Angiography

Angiography is an imaging technique used to see the inside of the blood vessels. It involves the use of x-ray catheters, magnetic resonance imaging, and computed tomography to produce an x-ray reading of the vessels. In specific situations, a contrast material is used to get images of major blood vessels of the entire body. Angiography is mainly done in hospitals to help doctors diagnose and treat medical problems.

It is mainly performed to examine the blood vessels of major body parts such as brain, kidneys, abdomen, neck, and lungs. In India, it is generally performed for cardiovascular diseases. In angiography, a long wire called catheter is inserted through a small incision in the artery of the leg located near the thigh crease. With the help of the images of the catheter tip shown on a fluoroscopy monitor, the tip is pushed against the blood flow and guided to move towards the heart. If the tip gets stuck somewhere on the route, it is withdrawn a little and again pushed up blindly. It scratches the walls of the arterial tubes and can puncture the corners of the tubes. After repeated withdrawals and pushing, the tip finally reaches the heart area. Now, the tip is further pushed into one of the coronary arteries. Then, a radioactive dye is injected through a hole in the catheter and finally fluoroscopy images are taken. If the dye cannot fill up the entire artery, it indicates the possibility of a blockage. The tip is again placed into another artery to take images and look for blockages. Using this procedure, doctors can make a rough estimate of the percentage level of blocked arteries in a patient. This helps them in deciding further course of action.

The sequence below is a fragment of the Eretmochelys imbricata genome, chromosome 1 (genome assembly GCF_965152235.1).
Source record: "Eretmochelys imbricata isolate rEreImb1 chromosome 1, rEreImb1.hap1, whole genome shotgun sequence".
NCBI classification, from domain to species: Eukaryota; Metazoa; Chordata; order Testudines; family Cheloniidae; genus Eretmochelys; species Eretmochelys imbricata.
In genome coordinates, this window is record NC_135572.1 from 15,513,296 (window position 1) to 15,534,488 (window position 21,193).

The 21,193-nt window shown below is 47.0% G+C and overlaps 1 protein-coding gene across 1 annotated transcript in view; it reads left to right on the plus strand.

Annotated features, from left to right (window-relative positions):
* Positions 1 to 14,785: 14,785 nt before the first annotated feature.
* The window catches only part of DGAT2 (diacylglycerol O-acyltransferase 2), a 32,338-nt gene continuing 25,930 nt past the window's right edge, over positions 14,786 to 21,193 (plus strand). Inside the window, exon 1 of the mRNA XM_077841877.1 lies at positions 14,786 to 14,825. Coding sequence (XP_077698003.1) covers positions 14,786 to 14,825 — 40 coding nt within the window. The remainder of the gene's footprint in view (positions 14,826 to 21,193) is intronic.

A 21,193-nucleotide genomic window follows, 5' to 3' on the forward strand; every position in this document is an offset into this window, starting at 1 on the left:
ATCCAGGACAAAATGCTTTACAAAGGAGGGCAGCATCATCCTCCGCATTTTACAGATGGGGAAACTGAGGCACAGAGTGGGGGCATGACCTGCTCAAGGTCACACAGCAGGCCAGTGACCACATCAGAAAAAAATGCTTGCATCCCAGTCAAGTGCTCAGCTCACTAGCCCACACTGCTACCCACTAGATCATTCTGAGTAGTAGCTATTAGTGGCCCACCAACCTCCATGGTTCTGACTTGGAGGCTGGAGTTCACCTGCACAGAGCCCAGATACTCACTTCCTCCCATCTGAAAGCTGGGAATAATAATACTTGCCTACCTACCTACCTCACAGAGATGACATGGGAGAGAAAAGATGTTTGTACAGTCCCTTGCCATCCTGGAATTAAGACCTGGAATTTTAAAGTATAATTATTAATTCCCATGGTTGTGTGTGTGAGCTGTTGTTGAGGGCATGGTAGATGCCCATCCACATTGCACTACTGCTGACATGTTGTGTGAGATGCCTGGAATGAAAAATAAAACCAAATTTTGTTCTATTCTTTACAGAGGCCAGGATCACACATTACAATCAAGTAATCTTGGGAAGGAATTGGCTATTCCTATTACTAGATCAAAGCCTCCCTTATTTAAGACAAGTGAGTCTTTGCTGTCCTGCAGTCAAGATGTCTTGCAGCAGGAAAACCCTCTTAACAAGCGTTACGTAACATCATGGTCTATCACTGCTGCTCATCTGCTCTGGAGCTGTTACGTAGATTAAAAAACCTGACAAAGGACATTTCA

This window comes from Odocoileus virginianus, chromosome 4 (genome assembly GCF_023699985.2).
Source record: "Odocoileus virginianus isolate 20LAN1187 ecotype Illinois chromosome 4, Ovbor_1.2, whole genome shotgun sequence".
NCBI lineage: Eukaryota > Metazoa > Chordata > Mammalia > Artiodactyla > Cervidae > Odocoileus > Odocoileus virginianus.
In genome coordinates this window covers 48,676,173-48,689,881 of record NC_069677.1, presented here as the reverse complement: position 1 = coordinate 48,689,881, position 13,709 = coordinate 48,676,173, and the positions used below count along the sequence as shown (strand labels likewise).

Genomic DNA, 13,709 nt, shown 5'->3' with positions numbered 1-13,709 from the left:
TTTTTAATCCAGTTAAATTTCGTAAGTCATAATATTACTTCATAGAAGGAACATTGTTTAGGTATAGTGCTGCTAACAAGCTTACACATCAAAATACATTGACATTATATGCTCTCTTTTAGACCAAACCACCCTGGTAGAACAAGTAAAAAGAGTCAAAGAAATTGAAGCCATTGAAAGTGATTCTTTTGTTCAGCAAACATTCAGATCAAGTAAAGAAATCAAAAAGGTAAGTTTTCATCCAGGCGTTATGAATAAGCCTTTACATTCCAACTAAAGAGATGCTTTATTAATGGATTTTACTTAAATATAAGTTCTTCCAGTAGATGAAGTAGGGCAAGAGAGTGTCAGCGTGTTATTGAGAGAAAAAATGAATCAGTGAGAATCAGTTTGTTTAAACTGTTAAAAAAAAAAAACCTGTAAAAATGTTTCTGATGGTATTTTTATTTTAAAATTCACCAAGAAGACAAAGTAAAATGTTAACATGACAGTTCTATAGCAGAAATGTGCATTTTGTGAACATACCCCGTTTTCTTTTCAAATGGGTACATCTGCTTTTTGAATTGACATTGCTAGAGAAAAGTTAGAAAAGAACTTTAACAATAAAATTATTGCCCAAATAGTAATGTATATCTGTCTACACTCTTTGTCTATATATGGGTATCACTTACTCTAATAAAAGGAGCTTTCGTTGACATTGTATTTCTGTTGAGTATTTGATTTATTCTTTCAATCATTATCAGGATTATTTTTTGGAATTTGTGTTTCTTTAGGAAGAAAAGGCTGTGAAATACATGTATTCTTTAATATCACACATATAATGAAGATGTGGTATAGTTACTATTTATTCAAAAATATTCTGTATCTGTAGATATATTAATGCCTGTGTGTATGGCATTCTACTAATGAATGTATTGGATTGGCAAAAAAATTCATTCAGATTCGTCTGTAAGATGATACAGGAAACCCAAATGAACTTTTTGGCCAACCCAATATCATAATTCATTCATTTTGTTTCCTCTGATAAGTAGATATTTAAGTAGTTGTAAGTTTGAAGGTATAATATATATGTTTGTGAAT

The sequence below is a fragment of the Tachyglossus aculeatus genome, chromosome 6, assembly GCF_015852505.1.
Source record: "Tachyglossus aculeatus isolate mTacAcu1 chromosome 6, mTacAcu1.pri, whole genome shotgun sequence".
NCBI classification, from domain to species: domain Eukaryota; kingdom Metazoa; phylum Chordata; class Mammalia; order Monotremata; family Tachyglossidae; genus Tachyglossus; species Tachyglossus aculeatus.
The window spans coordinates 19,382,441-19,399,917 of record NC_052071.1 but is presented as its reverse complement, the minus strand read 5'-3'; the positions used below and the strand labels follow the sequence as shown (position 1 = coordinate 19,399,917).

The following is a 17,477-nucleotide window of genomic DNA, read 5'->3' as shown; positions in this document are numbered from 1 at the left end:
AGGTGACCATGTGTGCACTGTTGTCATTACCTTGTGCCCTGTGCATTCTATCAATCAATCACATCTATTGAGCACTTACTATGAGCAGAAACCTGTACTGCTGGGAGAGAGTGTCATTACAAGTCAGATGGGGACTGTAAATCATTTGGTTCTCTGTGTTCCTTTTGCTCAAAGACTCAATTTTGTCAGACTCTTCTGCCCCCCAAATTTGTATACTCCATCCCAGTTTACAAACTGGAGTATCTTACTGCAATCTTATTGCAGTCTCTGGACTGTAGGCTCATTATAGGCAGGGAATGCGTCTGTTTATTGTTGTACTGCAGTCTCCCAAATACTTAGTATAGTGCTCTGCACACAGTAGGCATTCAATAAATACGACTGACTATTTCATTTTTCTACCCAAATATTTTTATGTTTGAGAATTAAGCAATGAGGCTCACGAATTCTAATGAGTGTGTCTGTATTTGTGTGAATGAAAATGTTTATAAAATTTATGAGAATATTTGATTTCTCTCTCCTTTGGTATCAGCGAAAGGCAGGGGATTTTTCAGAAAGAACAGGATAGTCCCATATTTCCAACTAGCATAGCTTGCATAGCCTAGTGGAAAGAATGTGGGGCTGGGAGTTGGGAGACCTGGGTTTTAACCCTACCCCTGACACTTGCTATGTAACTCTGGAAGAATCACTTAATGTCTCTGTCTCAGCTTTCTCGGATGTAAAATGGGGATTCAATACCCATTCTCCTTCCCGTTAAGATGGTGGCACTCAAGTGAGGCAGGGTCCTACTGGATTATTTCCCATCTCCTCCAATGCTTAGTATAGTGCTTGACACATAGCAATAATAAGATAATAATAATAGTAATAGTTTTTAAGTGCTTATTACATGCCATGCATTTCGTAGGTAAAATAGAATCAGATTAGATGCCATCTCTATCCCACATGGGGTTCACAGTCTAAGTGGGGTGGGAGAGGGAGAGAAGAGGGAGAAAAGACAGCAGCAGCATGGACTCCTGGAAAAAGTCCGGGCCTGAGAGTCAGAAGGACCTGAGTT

Angiography has a number of benefits. It may eliminate the need for surgery to unclog arteries. It also gives a clear and detailed image of the blood vessels. The use of x-rays usually has no side complications. Moreover, no x-ray radiation remains in a patient's body after the examination is over.

However, there are some risks attached to angiography but there incidence is rare. There is always a small chance of cancer due to over exposure to radiation. A person allergic to x-ray contrast material cannot undergo this procedure. A possibility of an injury or damage to the body organ due to the injection of contrast material is always there in diabetic patients.

 
 
 
 
 
Home | About the Founder | Gallery | Articles | Healing Hearts Tip of the Week | Scientific Updates | FAQ's | Ask the Expert | Patient Testimonials | Dietician's Room | Academia | Medical Tourism | Contact Us | Sitemap